"That friday I'm out tailing Spender. It's late, almost midnight.  I notice a black car peeking around the corner, lights off, watching me as I follow The Smoker.  It's dark, you know, because alleyways often are.  Dark, that is.  Spender isn't doing anything constructive, not beyond drinking and floating from bar to bar, so I start growing suspicious of the car.  Especially on a deserted city street.  It seemed to be circling, that same car, just circling.  I wonder how I could have missed it all night.  Someone was watching me, hovering just around the corner.  I wonder how long they've been doing it.  I'm motionless first, but I draw my gun."

"You have to be ready, but you have your suspicions."

"I've got my ideas, but I'm not stupid .  Remember--" She was sitting up, so he reached out a hand to caress her back through the thin tank top she wore. She shivered, but remained still.  "I'm good at what I do."

"Of course," she said, her voice vibrating through his fingers.  "So you abandon Spender."

"The Smoker."

"Right.  And then what?"

He took a breath, his hand stilled against her back.  "I make my way to the car, slowly, because I turned my head for a minute, I lost my footing, and now the car's parked by a dumpster and I can't tell if it's still occupied.  They could have snuck out, easy, when I was lying like an ass on the pavement.  They could be hiding, waiting for me behind a garbage can, lurking.  Wanting to shoot me, abduct me, anything."

"You're nervous, paranoid, even."

He shakes his head.  "No, not paranoid.  There's danger out there.  I've known strange things to happen, and I don't want to take any chances.  I'm along the wall, creeping, and I've got a gun, cocked, ready to fire.  If I die, I die, I think.  There isn't anything else."

Her voice is a breath, a sigh, a whisper.  "Because you're alone.  Alone..."

"I am.  There's a streetlight by the car, flickering.  It sparks, goes out, and I'm left with darkness.  I take a breath and move closer, ready to fire, when suddenly there's movement.  I cry out, 'Stop. Don't move!'   Footfalls, heavy, clicking.  I try to turn but there's already a hand at my throat, and a gun to my head--"

"A struggle," she goes on.  "Your hand's twisted behind your back, but not hard enough; your strength is underestimated.  And so you whirl on your attacker, trying to get footing.  Nobody shoots, not yet, not you, not the attacker, and you're thrown back against the car.  The slam echoes--"

"Thud, just like that.  Right up through my spine. God damn it. This guy, he's got thin arms, I notice--muscular and strong, but thin. And then I realize it's a woman nestling a gun up against my chin, not a man, and I recognize her perfume--"

"You surprise me by calling out my name," she says urgently, her fingers at his hip, caressing. "Because it's dark, and I didn't think you could see me.  I didn't want you to know it was me.  But now my cover's blown and I know I should shoot you.  I think about it.  I consider it.  But I remember your face, and how I can't help  stopping by just to see you, to talk to you about nothing.  I know how passionately you mention the truth, how you seem to want it as badly as I do, even though our truths are very different.  But then, I've also been lead to believe that you're a traitor to my country, and I love my country.  Not that I'm too sure about the government these days.  They could lie to me, I think, and I wouldn't know about it.  They've lied to people before -- about the war, about what's happening to the people fighting the war.  About the jews, and the concentration camps, and how we did nothing to stop any of it."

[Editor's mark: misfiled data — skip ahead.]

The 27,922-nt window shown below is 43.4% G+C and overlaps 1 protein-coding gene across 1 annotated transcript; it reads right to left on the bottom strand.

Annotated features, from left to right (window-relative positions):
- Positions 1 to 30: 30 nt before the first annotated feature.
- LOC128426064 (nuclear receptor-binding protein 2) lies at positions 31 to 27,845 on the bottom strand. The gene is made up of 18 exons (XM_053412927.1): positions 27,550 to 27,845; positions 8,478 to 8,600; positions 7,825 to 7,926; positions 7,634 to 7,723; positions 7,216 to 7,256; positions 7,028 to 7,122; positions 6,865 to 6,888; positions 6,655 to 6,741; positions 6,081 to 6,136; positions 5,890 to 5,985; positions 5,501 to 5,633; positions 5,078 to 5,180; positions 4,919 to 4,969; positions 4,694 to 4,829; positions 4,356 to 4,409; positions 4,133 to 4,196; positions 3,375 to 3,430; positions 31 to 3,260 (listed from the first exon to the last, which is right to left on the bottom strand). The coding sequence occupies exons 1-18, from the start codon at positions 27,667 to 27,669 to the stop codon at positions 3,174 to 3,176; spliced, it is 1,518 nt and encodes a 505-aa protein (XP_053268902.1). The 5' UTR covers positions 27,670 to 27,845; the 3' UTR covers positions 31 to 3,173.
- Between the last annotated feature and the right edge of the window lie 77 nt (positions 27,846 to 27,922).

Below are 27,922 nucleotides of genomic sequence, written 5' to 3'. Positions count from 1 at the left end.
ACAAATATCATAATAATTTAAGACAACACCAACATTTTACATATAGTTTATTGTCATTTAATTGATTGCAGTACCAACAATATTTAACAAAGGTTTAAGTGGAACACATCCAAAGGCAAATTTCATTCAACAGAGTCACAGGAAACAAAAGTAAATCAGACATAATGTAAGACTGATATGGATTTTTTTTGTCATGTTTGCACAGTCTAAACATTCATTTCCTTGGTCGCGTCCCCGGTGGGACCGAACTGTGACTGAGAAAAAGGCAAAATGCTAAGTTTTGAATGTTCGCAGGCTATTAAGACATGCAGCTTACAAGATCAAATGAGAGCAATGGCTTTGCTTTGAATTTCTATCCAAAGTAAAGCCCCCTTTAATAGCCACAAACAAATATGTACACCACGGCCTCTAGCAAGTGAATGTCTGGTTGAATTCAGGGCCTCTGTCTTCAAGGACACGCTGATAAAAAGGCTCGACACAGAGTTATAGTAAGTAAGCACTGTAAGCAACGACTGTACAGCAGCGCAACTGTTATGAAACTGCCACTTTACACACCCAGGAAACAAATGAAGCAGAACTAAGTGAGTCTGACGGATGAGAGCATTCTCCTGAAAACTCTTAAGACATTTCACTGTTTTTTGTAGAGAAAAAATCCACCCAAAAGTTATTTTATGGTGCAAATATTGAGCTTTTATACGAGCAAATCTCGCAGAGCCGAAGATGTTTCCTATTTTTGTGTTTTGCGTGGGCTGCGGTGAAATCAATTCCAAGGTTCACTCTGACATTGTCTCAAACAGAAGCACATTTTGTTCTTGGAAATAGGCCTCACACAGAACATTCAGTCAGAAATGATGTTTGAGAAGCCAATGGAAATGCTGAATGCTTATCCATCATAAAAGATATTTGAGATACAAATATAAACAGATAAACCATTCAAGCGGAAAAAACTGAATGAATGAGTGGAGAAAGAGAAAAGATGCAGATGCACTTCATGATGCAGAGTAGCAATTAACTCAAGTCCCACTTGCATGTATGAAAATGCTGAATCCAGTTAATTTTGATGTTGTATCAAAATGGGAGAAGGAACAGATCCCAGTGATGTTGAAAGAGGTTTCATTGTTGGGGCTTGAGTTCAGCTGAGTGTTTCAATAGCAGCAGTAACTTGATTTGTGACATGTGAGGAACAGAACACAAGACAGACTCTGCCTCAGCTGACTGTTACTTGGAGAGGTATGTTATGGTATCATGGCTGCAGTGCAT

He nods.  "You're at war with yourself.  Shoot him, do your duty, or don't shoot, let him live.  You have a gun to my throat, the barrel at my chin. I'm more annoyed than scared.   I know you -- somehow. You won't shoot.  I take a breath and say, 'So we meet again, Miss Scully.' "

"I'm out of breath, and I've been discovered.  I'm angry at myself.  I should've been more careful.  I should've shot you when I had the chance. I haven't done anything I was sent to do. I'm getting soft.  I say,  'Anyone ever tell you to keep your mind on your assignment, P.I Mulder?' "

Scully falls back against the bed, her feet bare now, and lies against him, on her back.  She runs fingers over her stomach, thinking about something, and Mulder's hands go back behind his head.   She turns to him, waiting for his response.  He says, "You're hiding something, but you wanted to be discovered.  You were careless, but usually you're good at what you do.  We both know it.  I say, 'Anyone ever tell you it's dangerous to follow people who know you're following them?' "

She sighs, waves a hand at him.  "Go find my husband, P.I Mulder.  That's what you've been hired to do.  What I do with my time is not of your concern.  I wasn't following you."

"Really?  Then what would you call it?"

Scully pulls at the hem of her shirt.  "I lower the gun," she says.

"But only slightly."

She smiles.  "Yes, well, I don't trust you."

He nods.  "And I don't trust you."

She turns on her side, facing him, leans her head on her upturned palm.  "You can barely see, not well, not in the dark, but you notice I've lowered my gun.  My ankles are wet; it's been raining and I'm standing in a puddle.  You take the opportunity, grab my arms, wrestle the gun away.  It falls into the water.  There's a brick wall behind me.  We're both struggling now, me to get my gun and shoot you and be done with you, you because you want to know who I am.  Who I am, really."

"I back you up against the wall. Your shoulders are bare, and I think I end up cutting your arms, but I'm not sure.  I don't like hurting you.  I don't want to. You gasp, although you don't mean to.  You think it shows weakness.  I ask, 'who the hell are you?' "